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Structural growth limitations

July 31, 2013
Region:
In this issue we look at two structural aspects of the German economy which provide speed limiters for GDP growth. The first is the interplay of foreign and domestic demand with implications for the current cyclical forecast. The second is the demographic implications for German labour supply which will be the biggest bottleneck for the economy’s long term growth potential. [more]

More documents from Heiko Peters

40 (37-40)
October 31, 2013
Region:
37
Recently, the labour market has been marked by rising unemployment alongside a sustained increase in overall employment. The surprisingly strong increase in unemployment in September was reported by some newspapers as a "stalling German jobs miracle". The labour market upswing is still intact. Leading indicators suggest that the increase in employment is likely to accelerate again towards year-end. We expect the number of persons in employment to rise by 230,000 to a record high of 42.3 million in 2014.
In October the IAB released a new leading indicator for the short-term development of the labour market. In contrast to other leading indicators of the labour market the IAB index aims to forecast the change in the number of unemployed instead of the number of employed. The new index is a good predictor of the monthly changes in the number of unemployed, however, from a growth perspective employment is the more important indicator.
The increase in German house prices since 2008 has triggered concerns about the beginning of a housing boom. Our analysis of OECD house price cycles reveals that the current German upswing has been moderate so far compared to past German upswings and is one of the least pronounced among the cycles in OECD countries. We expect that real house prices continue to increase in Germany in the coming years, but that the formation of a bubble is rather unlikely thanks to no sign of excess in other relevant factors (e.g. labour market and credit growth). [more]
July 1, 2013
Region:
38
The findings of the latest Pew Research Center survey paint an impressive picture of the economic divergences within the euro area. The share of respondents in Germany assessing the current situation as “good”, for instance, has risen from 63% in 2007 to 75% currently, while this share has slumped heavily in all other European countries included in the survey.
German companies have made particular use of the opening up of eastern Europe and the emerging markets to establish global production chains and thereby strengthen their competitive position. Policymakers should therefore do their utmost to reduce the impediments to the international division of labour.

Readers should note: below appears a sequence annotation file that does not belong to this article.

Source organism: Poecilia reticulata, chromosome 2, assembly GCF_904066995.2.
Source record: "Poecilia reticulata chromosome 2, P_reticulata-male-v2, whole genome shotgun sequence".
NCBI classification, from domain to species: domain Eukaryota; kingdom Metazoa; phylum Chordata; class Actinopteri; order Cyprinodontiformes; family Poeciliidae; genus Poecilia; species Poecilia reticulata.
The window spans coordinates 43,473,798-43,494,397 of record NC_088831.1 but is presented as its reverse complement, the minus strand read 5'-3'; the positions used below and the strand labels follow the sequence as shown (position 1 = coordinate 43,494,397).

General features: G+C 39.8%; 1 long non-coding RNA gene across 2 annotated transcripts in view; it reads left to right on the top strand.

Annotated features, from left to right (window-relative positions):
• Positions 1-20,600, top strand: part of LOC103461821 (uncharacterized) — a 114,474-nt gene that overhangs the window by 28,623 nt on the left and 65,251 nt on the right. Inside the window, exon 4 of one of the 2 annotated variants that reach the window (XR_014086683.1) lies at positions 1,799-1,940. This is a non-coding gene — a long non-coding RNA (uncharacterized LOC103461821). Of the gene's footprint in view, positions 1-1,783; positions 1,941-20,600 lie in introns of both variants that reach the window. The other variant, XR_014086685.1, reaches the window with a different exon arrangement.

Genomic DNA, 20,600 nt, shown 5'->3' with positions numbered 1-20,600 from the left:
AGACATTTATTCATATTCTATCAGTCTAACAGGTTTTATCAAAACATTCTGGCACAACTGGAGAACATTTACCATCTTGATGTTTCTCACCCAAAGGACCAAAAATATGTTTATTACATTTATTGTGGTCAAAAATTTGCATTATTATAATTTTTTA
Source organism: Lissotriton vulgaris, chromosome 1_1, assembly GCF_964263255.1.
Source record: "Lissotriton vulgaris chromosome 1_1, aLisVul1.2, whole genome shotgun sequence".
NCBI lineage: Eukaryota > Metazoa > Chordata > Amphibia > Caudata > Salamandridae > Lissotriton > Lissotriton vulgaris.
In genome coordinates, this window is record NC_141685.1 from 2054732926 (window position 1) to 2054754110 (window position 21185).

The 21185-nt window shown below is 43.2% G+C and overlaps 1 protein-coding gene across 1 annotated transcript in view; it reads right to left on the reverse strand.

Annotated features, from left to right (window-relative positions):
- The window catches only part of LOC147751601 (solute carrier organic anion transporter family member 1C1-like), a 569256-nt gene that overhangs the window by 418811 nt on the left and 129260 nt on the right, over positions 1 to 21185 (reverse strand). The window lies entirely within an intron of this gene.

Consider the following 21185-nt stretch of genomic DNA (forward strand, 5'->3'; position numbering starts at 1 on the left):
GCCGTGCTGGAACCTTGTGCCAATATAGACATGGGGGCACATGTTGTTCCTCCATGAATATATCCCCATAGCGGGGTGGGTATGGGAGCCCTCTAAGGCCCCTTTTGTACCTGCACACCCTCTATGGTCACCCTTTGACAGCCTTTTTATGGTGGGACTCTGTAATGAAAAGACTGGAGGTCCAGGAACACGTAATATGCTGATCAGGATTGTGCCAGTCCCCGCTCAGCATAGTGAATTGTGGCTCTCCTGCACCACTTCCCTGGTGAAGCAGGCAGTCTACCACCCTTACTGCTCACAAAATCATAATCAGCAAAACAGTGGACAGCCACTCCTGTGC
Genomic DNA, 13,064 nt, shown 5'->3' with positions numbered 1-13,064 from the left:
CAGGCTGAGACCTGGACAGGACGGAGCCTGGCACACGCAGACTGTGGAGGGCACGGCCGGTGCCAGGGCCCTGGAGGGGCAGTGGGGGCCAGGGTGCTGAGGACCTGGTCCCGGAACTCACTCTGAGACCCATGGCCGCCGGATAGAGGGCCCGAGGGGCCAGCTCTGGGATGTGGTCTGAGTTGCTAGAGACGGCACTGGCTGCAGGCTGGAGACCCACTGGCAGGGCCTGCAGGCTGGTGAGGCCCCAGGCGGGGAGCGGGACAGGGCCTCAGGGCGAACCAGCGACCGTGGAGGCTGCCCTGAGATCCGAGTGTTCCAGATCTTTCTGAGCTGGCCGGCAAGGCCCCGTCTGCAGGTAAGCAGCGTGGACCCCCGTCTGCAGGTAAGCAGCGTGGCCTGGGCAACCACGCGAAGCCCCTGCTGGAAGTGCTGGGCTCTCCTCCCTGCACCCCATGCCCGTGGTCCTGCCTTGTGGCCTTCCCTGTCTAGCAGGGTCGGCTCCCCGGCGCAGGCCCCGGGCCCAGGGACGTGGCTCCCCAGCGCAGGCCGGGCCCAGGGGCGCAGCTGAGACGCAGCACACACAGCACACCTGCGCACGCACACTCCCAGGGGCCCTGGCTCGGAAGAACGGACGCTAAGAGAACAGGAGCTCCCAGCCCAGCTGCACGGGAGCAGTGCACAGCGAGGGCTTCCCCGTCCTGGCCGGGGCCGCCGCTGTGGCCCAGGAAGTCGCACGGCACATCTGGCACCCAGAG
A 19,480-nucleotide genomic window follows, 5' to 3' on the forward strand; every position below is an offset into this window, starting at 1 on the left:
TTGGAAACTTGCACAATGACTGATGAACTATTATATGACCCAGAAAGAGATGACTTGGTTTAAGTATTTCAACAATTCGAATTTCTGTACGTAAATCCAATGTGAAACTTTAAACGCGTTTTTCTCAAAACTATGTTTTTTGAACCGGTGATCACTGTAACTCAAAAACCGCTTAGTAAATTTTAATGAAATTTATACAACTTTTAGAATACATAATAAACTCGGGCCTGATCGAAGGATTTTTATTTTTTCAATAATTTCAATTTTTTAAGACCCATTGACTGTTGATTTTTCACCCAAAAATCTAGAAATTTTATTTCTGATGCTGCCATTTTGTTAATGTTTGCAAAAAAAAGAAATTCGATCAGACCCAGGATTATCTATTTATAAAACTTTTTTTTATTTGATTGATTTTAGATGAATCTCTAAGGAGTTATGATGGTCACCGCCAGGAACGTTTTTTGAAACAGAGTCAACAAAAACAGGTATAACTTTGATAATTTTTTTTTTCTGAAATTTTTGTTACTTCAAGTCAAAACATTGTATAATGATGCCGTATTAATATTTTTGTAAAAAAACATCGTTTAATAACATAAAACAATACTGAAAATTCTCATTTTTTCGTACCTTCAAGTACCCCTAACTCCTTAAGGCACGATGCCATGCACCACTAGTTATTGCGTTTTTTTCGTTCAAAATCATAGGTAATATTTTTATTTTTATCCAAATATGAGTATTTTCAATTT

Has the east German housing market turned the corner? We find positive price-income relations in growing towns and – somewhat surprisingly – a negative relationship in shrinking towns. Our forecasts indicate a further differentiation among towns in east Germany in the years ahead. The following economic reasons may explain the finding: higher cost per capita of infrastructure in growing towns, path dependency of building costs and domestic migration. [more]
April 30, 2013
Region:
39
Over the past few days sentiment has brightened considerably in Germany, and there are even signs of euphoria in some places – Munich and Dortmund in particular. But unlike Germany's two Champions League semi-finalists the economic releases of late have been a sobering disappointment following the encouraging data at the start of the year. For this reason we have slightly lifted our forecast for German Q1 GDP growth from 0.1% qoq to 0.3%. At the same time, though, we cut our expectations for Q2 from 0.4% to 0.2%. On balance this leaves the annual average unchanged at 0.3%. [more]
March 1, 2013
Region:
40
There is much to suggest that the economy returned to a growth path – albeit only a modest one – in the first quarter after a 0.6% contraction of real GDP in the closing quarter of 2012. New order intake and industrial output had already begun to pick up in December, so there was a growth overhang in production from the outset in Q1. Besides, business sentiment had already started to brighten four months ago. [more]
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